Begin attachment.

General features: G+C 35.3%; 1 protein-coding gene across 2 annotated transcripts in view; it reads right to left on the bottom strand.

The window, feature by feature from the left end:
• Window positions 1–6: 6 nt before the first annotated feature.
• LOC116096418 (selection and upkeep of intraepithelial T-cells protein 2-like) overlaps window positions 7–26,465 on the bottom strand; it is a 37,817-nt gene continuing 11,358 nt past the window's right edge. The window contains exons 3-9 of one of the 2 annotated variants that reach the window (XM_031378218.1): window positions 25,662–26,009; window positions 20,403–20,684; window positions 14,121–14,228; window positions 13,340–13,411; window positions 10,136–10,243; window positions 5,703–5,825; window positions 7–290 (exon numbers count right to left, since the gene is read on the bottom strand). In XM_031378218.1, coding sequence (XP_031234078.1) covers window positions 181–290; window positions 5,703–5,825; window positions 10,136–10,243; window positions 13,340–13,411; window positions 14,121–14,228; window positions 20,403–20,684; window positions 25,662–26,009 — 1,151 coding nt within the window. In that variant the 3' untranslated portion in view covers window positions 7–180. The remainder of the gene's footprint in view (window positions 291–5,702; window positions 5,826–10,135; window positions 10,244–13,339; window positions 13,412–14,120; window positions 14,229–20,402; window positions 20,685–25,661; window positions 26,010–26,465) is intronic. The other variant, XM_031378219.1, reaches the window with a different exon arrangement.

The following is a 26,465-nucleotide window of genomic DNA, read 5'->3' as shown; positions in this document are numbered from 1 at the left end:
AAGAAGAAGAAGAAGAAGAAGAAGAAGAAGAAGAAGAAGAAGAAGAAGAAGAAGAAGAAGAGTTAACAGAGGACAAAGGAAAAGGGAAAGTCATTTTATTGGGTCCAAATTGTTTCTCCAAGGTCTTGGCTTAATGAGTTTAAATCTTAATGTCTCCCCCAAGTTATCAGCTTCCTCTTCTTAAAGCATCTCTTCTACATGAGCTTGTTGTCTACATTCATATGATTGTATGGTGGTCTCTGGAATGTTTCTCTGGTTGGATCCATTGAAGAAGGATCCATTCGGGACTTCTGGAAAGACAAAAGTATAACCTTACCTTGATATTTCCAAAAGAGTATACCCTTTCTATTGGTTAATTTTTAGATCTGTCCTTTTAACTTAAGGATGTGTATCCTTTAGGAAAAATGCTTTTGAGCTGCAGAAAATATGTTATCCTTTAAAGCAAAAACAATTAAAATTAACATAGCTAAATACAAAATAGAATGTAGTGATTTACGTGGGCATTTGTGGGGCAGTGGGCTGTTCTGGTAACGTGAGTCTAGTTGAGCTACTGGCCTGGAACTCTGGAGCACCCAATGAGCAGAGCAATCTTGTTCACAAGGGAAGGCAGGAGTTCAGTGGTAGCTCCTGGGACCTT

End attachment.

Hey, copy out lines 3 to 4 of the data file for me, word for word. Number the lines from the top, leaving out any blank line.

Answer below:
• Window positions 1–6: 6 nt before the first annotated feature.
• LOC116096418 (selection and upkeep of intraepithelial T-cells protein 2-like) overlaps window positions 7–26,465 on the bottom strand; it is a 37,817-nt gene continuing 11,358 nt past the window's right edge. The window contains exons 3-9 of one of the 2 annotated variants that reach the window (XM_031378218.1): window positions 25,662–26,009; window positions 20,403–20,684; window positions 14,121–14,228; window positions 13,340–13,411; window positions 10,136–10,243; window positions 5,703–5,825; window positions 7–290 (exon numbers count right to left, since the gene is read on the bottom strand). In XM_031378218.1, coding sequence (XP_031234078.1) covers window positions 181–290; window positions 5,703–5,825; window positions 10,136–10,243; window positions 13,340–13,411; window positions 14,121–14,228; window positions 20,403–20,684; window positions 25,662–26,009 — 1,151 coding nt within the window. In that variant the 3' untranslated portion in view covers window positions 7–180. The remainder of the gene's footprint in view (window positions 291–5,702; window positions 5,826–10,135; window positions 10,244–13,339; window positions 13,412–14,120; window positions 14,229–20,402; window positions 20,685–25,661; window positions 26,010–26,465) is intronic. The other variant, XM_031378219.1, reaches the window with a different exon arrangement.